First, 5:45 p.m. is too early to have made the most of your day and be ready for dinner. With all there is to eat on the cruise, you might not even be hungry yet. Beyond that, if you aren’t heading into the dark theater to see the show until 8:15 p.m., it can be hard for little ones to sit still or stay awake.

However, if you see the show first and then eat dinner, the servers are great about expressing your meal with little kids. It’s better to do a quick dinner and then head to bed (or back to the kids club!) than an early dinner and miss the evening shows because your kid no longer has the ability to sit still.

The show begins on a Disney Cruise. SUMMER HULL/THE POINTS GUY

The $45 adult restaurant is worth it

If you enjoy fine dining, book a fancy dinner at one of the adults-only restaurants. Depending on which ship you are on, there will be one or two restaurants that are reserved for adults — Palo and perhaps also Remy or Enchante.

Remy and Enchante are super-fancy and pricy, but Palo is approachable-fancy and costs an additional $45 per person for the set menu. It’s 100% worth the money if you can get a booking.


You’ll leave any cartoony trace of Disney behind as you leisurely indulge on beef tenderloin, sea scallops, grilled lobster with pasta, calamari and chocolate souffle.

The best character meetings aren’t the posted ones

You’ll find many character meet-and-greets on the itinerary for each day where it’s known that Mickey, Donald or Minnie will be at a specific place at a specific time for a brief hello and a photo. Those meetups are great, but they are not the best character interactions you’ll find on Disney Cruise Line.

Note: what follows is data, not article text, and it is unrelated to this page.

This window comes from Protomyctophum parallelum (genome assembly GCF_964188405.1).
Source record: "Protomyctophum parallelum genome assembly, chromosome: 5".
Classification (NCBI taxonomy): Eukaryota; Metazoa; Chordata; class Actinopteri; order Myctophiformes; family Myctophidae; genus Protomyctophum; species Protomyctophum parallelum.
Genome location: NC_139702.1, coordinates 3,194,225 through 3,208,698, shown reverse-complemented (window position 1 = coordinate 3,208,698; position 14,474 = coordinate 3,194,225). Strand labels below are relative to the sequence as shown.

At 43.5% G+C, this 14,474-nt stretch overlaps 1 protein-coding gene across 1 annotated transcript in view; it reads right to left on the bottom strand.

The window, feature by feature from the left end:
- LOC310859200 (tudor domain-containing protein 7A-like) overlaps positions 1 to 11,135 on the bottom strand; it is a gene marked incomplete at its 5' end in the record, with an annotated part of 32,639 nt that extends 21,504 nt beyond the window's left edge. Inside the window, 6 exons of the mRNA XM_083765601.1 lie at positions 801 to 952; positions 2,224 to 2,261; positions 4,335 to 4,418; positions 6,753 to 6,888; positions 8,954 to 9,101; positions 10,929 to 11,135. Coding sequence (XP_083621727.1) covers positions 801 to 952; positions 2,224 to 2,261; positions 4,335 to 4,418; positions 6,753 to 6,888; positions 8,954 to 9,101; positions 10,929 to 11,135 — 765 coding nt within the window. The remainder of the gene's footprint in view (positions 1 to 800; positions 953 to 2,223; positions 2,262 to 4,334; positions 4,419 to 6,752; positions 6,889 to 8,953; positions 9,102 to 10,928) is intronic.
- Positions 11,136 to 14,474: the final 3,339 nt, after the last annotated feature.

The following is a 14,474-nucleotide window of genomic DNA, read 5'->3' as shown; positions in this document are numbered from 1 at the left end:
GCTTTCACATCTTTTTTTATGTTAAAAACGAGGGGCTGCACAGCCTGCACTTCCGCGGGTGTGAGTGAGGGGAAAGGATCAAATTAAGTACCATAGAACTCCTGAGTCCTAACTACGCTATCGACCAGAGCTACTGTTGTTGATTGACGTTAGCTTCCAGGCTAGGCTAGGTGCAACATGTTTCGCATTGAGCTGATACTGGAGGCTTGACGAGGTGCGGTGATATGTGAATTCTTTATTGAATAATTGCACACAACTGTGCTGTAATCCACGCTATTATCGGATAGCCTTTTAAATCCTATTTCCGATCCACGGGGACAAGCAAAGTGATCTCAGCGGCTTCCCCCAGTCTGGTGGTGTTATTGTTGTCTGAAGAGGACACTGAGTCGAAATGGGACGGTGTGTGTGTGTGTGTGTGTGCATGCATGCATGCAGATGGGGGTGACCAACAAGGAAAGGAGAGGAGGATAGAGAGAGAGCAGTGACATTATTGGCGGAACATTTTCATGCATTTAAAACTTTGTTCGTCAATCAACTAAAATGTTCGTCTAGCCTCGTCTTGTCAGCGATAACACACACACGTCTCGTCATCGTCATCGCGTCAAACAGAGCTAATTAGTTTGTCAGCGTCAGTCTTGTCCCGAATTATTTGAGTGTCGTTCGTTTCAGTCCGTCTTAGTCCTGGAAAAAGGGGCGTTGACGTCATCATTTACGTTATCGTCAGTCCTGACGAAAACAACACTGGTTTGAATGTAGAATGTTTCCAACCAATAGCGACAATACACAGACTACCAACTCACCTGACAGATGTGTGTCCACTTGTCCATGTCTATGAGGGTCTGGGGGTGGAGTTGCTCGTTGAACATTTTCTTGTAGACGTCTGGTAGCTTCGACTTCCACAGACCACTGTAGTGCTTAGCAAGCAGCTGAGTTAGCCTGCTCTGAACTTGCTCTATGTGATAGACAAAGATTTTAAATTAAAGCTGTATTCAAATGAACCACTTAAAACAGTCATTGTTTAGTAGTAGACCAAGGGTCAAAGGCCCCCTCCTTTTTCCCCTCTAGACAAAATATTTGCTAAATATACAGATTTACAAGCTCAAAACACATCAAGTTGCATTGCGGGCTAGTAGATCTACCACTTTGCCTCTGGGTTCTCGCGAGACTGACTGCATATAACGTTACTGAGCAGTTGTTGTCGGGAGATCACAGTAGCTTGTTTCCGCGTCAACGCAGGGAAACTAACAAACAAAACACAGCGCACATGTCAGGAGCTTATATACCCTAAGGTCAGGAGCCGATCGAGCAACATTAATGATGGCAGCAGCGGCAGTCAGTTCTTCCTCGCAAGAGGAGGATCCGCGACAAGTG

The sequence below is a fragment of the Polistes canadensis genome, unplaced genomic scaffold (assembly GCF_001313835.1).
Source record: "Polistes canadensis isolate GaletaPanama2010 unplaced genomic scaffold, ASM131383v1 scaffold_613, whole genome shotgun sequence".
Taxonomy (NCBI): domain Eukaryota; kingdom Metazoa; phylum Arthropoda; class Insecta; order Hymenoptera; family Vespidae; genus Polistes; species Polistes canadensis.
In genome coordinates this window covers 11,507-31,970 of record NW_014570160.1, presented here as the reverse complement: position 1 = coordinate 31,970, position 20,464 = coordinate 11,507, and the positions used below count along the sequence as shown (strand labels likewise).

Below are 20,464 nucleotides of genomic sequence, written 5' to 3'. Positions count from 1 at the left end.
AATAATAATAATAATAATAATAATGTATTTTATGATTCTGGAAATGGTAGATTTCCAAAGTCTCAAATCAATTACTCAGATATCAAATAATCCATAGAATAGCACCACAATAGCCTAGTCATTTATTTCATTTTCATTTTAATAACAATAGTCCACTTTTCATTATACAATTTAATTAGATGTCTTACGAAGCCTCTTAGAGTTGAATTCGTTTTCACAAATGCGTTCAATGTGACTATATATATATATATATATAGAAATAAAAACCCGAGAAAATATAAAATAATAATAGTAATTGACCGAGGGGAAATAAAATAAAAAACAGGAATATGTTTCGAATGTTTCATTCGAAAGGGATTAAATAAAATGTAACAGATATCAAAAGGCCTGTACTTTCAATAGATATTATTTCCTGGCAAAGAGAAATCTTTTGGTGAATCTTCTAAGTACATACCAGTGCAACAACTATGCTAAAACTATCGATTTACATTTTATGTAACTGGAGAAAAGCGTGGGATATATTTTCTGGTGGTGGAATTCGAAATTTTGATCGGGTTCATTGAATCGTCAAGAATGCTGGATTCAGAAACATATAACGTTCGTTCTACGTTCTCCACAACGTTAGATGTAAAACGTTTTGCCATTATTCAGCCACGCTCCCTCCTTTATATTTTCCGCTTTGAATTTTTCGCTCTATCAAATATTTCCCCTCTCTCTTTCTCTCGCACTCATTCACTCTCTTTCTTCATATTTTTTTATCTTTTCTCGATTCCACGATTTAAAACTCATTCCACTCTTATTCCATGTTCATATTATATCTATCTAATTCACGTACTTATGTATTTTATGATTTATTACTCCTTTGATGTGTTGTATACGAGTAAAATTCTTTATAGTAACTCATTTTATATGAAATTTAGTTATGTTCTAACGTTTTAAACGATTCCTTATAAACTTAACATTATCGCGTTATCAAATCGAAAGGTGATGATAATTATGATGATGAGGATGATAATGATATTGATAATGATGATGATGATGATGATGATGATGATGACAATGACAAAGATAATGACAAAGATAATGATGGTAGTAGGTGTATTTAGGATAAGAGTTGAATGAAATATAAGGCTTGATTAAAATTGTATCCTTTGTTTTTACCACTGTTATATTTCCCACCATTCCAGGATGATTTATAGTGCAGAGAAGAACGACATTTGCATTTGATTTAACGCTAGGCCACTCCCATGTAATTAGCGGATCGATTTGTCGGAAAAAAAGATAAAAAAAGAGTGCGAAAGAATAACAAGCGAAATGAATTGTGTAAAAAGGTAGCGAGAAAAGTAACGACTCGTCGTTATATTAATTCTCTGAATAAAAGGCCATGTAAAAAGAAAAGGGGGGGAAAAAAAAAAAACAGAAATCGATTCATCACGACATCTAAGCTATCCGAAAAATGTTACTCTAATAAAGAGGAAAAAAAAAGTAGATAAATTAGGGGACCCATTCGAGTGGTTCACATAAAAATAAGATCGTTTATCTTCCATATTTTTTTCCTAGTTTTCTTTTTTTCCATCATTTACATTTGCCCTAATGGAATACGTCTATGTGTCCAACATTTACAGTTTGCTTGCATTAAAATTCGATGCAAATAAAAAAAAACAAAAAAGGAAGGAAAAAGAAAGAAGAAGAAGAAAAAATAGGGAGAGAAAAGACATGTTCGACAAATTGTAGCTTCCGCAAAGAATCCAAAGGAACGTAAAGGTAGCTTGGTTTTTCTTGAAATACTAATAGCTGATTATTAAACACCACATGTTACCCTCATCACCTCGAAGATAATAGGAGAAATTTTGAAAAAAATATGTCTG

The best time you’ll have with characters will be when you least expect to see them. You might spot Goofy walking around in his pajamas, Donald waddling out on the deck or Minnie strolling the halls in her finest dress.

Pluto and Goofy in an elevator bank between appearances on Disney wish. ASHLEY KOSCIOLEK/THE POINTS GUY

These encounters can’t be planned or predicted, but without the lines and forced nature of a quick photo, the more free-form interaction with the characters is better than any planned photo sessions you’ll find on land or sea.

All the characters come out to say goodbye on the last night

On the last night of each cruise, all of the classic characters come out to the atrium for a short time (15 – 20 minutes) so you can snap a quick photo with anyone you missed before they do their final farewell presentation. Check your app for this goodbye show, which usually occurs around 10 or 10:30 p.m.

Pro tip: If you have a specific character you want to photograph, ask a cast member setting up for the event where that character usually stands during photo time. That way, you can position yourself in the right area to snap a photo because the event can turn chaotic in a hurry.